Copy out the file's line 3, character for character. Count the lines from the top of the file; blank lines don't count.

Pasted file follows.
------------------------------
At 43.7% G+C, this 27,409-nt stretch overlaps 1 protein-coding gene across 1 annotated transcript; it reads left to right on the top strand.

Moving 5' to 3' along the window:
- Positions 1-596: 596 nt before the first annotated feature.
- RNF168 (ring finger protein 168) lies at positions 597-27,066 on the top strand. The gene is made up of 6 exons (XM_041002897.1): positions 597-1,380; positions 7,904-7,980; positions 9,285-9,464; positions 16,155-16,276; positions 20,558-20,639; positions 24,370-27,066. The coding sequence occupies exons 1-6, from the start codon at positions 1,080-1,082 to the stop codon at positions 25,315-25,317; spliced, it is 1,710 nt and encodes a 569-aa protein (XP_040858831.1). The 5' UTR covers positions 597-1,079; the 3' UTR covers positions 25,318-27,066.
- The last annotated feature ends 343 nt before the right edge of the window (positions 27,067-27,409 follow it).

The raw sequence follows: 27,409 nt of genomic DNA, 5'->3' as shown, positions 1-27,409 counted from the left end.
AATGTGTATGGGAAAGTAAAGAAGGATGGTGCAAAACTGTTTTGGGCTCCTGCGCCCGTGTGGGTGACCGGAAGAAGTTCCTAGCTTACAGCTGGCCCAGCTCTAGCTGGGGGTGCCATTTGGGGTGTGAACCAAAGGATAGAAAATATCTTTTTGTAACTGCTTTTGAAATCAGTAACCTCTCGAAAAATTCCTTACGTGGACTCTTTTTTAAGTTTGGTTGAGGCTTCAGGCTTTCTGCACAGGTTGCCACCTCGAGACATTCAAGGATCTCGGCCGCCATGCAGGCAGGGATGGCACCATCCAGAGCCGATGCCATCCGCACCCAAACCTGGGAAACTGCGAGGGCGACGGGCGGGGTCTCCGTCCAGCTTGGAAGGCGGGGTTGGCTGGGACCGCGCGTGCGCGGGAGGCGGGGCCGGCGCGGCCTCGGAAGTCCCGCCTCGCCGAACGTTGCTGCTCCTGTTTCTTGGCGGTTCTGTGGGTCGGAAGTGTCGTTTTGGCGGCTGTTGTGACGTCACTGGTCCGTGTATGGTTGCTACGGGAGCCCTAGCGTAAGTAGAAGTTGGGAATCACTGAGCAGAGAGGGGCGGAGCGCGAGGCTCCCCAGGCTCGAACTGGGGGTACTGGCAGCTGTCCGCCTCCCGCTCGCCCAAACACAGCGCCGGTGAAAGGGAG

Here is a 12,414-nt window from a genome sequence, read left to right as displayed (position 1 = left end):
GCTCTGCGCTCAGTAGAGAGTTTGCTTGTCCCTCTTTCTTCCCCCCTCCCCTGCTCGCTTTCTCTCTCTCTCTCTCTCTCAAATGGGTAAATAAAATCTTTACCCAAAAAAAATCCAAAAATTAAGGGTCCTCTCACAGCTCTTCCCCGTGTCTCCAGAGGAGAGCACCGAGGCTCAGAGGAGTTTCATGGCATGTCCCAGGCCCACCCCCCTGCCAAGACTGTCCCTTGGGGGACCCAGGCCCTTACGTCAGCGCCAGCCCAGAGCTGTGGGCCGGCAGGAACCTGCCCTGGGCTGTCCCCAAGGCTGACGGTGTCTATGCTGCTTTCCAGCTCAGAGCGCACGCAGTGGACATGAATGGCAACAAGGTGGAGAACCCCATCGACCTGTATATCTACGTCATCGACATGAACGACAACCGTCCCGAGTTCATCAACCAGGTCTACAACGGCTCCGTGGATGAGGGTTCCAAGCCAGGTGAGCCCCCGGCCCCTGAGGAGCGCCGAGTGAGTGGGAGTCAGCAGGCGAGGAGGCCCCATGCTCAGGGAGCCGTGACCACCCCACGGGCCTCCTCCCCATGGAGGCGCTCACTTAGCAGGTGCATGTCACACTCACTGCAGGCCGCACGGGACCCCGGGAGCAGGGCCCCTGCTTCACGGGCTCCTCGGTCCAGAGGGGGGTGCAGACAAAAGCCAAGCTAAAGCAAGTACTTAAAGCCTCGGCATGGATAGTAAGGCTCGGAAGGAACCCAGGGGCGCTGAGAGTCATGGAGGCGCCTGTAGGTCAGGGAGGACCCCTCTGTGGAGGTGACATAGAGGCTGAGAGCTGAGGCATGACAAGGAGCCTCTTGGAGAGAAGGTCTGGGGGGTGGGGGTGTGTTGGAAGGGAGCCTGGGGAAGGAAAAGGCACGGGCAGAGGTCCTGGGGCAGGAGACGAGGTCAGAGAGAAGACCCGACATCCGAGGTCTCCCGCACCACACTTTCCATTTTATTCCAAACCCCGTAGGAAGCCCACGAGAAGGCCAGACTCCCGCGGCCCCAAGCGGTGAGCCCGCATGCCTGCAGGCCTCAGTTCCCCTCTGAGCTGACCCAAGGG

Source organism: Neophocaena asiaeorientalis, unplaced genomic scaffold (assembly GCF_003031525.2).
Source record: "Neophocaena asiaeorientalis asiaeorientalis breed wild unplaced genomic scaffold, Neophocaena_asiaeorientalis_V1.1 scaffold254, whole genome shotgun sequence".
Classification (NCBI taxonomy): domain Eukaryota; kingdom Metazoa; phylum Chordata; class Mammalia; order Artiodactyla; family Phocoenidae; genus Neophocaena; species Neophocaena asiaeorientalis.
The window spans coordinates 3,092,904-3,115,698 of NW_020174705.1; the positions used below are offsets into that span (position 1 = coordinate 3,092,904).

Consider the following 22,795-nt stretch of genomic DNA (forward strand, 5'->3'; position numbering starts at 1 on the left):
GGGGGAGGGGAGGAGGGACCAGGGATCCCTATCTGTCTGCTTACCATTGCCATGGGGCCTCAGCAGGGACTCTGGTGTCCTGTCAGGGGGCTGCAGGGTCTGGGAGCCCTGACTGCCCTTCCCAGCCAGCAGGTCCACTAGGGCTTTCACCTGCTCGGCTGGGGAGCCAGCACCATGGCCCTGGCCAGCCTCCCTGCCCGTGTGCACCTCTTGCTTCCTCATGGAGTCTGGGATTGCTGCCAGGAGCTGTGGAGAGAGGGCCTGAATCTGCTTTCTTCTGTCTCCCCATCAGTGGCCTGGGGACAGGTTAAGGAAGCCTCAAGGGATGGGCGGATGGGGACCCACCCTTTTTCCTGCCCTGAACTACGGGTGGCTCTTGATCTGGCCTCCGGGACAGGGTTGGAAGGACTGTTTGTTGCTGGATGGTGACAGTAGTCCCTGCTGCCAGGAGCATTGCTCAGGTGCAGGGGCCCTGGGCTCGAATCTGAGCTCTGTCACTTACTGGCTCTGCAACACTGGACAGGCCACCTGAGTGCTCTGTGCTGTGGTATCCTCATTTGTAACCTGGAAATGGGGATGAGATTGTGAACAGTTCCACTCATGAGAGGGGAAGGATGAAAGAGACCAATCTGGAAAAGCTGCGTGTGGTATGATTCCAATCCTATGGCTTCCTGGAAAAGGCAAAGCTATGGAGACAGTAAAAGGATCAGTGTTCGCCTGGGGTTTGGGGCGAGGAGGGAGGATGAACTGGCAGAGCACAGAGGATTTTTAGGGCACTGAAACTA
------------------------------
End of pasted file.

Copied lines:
- Positions 1-596: 596 nt before the first annotated feature.